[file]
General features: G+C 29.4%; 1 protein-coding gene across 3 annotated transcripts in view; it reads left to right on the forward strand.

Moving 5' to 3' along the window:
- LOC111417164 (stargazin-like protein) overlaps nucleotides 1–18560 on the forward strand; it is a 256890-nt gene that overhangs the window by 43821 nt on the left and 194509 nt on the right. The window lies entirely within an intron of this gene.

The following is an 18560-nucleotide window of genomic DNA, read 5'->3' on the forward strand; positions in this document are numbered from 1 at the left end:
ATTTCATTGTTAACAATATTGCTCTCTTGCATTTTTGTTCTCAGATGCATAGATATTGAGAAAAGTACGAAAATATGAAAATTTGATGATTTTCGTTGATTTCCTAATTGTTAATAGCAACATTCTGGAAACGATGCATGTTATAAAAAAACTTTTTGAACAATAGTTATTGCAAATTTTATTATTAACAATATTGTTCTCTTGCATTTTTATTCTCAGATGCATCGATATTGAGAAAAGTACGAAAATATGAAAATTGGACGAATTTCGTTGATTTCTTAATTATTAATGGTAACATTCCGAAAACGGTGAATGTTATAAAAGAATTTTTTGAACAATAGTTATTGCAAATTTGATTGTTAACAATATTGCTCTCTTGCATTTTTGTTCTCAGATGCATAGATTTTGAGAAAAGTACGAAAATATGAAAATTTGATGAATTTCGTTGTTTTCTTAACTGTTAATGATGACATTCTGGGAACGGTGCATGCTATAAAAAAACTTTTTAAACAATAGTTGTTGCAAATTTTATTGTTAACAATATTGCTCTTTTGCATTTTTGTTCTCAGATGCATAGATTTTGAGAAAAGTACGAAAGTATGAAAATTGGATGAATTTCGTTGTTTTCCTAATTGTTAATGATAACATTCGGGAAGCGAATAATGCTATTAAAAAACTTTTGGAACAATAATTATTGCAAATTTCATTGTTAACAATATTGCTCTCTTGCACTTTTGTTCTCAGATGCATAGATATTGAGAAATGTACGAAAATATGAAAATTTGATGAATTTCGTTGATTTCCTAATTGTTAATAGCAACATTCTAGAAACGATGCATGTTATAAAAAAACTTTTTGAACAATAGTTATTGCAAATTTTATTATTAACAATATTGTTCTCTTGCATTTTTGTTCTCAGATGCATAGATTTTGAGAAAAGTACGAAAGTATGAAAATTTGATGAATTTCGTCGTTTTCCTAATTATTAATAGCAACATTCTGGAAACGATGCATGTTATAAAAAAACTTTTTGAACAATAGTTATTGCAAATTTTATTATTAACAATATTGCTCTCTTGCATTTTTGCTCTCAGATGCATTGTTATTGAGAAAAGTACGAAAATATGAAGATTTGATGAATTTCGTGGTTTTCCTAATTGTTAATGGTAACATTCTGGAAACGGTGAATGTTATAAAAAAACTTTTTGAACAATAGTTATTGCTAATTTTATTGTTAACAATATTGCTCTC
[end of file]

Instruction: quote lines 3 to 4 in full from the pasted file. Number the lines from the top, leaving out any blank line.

- LOC111417164 (stargazin-like protein) overlaps nucleotides 1–18560 on the forward strand; it is a 256890-nt gene that overhangs the window by 43821 nt on the left and 194509 nt on the right. The window lies entirely within an intron of this gene.

The following is an 18560-nucleotide window of genomic DNA, read 5'->3' on the forward strand; positions in this document are numbered from 1 at the left end: